Can Hackers Target Your Vaping Device?

We can’t overstate the role technology plays in today’s world. Many gadgets, including mobile phones, tablets, computers, smartwatches, and more, have not only transformed the way we live but also opened the floodgates to a virtually boundless sea of information. In return, these devices use and retain copious amounts of our personal data.

Unfortunately, the expansion of our digital footprint provides fertile ground for hackers to infiltrate our private lives. Modern cybercriminals can exploit a vast array of technologies to extract personal information, subsequently trading or using it for criminal purposes, including identity theft and other forms of fraud.

Cybercrime is no new phenomenon and frequently captures headlines. We’re well aware that hackers can infiltrate even the most fortified systems, such as military and governmental databases. Therefore, everyday tech like mobile phones and computers have grown dependent on various security measures to ensure their users feel secure while interacting with them.

However, one device that typically falls under the radar when discussing cyber security is the e-cigarette. Although they don’t connect to the internet (yet), these vaping devices can be customised with additional technologies that could be employed for criminal purposes. This is why the notion of a hacked vape pen is a genuine cause for concern; it can circumvent security software, and the majority of users, unaware of the potential risk, wouldn’t think twice before plugging it in.

LiQuid, a premier UK vape liquid distributor, shares insights from digital security analyst Ross Bevington, who explores the prospective risks and the magnitude of the threat our vaping devices could represent in the hands of a hacker.

The Hidden Risks of Hardware

Over time, vaping devices have evolved, now housing data storage capabilities even in the most fundamental models. Although it’s improbable that a brand-new, factory-sealed device has been modified, it’s wise to acknowledge the potential for the device’s data to be altered upon unpacking.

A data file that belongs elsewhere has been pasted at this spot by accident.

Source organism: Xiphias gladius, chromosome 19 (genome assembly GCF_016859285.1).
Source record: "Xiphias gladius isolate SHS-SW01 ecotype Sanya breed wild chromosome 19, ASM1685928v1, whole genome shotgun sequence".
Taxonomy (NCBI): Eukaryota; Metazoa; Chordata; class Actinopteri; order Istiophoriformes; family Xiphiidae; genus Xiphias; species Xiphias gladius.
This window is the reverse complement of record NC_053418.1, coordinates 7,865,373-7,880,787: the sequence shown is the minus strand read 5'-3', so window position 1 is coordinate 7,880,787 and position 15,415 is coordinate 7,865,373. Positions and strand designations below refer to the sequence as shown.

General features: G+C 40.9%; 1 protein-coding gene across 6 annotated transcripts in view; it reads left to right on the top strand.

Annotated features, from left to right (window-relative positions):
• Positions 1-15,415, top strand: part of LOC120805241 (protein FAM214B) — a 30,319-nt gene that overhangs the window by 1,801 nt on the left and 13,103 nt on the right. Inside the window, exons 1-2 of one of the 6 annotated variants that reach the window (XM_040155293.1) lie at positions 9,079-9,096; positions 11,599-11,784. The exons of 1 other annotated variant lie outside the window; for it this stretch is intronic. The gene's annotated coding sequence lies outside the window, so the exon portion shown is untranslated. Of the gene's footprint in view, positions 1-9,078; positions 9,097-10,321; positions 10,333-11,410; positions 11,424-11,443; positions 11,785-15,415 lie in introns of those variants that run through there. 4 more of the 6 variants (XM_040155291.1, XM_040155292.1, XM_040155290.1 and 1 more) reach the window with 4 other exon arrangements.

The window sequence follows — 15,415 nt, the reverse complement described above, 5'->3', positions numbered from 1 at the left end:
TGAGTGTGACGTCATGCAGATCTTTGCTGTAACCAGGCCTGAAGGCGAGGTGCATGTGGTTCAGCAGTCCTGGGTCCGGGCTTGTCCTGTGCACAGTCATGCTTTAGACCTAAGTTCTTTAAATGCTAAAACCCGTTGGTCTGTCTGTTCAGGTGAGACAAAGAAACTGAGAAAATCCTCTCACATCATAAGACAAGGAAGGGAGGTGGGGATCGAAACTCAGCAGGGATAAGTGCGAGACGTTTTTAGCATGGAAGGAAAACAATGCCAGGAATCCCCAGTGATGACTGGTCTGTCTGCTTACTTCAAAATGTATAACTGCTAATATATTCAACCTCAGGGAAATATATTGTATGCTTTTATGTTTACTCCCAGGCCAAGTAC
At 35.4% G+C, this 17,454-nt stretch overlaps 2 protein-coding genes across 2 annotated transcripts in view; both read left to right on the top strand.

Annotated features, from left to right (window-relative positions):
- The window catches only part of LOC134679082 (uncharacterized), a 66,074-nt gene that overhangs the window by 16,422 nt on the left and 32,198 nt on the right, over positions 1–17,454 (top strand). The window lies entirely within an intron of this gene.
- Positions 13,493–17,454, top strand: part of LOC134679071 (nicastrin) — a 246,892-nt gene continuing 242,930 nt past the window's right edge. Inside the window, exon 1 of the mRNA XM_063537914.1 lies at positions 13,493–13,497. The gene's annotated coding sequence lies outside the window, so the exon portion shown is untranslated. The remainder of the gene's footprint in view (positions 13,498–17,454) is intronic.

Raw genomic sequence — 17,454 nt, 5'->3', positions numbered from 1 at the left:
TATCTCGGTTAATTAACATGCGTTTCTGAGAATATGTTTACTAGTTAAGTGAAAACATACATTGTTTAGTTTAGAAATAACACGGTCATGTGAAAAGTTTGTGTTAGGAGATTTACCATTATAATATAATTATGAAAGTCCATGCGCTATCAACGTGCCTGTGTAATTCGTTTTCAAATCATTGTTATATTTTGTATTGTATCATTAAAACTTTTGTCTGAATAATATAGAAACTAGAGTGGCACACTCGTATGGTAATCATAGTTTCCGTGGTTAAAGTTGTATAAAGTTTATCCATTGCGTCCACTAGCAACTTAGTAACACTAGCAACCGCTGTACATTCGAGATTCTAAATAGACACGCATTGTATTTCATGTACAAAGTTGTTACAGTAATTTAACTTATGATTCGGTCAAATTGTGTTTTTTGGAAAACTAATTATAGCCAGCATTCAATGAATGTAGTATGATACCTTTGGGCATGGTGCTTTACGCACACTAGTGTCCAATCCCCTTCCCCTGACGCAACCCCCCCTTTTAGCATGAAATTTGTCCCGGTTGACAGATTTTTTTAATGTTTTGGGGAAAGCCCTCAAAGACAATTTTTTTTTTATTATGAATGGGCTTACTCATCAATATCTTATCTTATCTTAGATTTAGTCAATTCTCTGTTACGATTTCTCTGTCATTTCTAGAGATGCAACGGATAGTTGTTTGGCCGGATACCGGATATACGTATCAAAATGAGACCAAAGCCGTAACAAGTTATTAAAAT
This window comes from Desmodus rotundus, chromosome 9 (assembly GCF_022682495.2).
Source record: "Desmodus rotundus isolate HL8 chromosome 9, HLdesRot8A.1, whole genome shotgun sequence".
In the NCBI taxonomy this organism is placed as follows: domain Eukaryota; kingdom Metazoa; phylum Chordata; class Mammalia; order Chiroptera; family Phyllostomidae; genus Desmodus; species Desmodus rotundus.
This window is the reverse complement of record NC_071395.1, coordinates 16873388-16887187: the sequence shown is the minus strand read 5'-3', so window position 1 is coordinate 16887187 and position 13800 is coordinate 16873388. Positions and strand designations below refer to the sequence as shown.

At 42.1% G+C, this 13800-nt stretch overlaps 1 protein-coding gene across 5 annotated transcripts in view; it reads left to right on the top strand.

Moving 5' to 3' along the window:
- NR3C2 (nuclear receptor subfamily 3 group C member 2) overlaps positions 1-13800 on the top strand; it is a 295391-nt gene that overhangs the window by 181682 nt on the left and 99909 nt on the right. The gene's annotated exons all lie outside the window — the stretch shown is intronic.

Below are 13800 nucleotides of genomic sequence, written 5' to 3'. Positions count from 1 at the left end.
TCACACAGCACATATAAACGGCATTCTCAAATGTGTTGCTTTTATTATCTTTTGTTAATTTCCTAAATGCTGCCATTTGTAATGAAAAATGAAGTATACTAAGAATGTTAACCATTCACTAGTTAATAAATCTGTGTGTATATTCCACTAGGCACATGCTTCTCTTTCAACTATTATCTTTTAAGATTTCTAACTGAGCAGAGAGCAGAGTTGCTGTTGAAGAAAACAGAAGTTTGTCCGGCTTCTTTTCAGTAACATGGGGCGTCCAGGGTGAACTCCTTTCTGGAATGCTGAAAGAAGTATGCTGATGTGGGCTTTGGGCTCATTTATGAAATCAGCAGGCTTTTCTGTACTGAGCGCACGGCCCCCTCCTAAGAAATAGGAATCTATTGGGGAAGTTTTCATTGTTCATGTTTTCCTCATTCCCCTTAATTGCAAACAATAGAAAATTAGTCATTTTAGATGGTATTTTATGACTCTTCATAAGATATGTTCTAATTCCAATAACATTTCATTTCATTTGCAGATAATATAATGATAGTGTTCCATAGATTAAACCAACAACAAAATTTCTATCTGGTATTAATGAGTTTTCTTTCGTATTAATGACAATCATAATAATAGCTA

By introducing a hardware chip, a hacker could manipulate the device’s functions, thereby expanding its data storage capacity. Such modifications enable criminals to embed harmful code, which could remain unnoticed if the device operates as expected, meaning your seemingly harmless vaping device could harbour more than meets the eye.

The true risk materialises when a compromised device is connected to other tech tools. It’s commonplace to charge vape devices via PC or laptop connections, a practice even endorsed by some manufacturers, as opposed to utilising a power socket. Malicious modifications to the vape’s data storage and software functionalities could grant the device almost unrestricted access to your computer and all its stored data once connected.

Subsequently, the corrupted application obtains complete control over your personal data, leaving it at the mercy of the responsible hacker.

USBs Disguised as Keyboards

Discussing how a vape pen could attain an even deeper level of access to your system, Mr Bevington explains: “A USB device may possibly appear to be a keyboard, even if it doesn’t look like one. As a hacker, after you’ve become a keyboard, you may type in anything, such as orders to download malware.” 

The sheer unpredictability of a vape device being exploited in this manner makes this strategy both incredibly potent and a significant threat to users. If we inadvertently connect a vape equipped with such a programme, the hacker could effortlessly deceive our system, unleashing havoc.

The best defence against such a hazard is awareness of the potential and exercising due diligence.

By Oliver Norman, Content Marketing Manager at LiQuid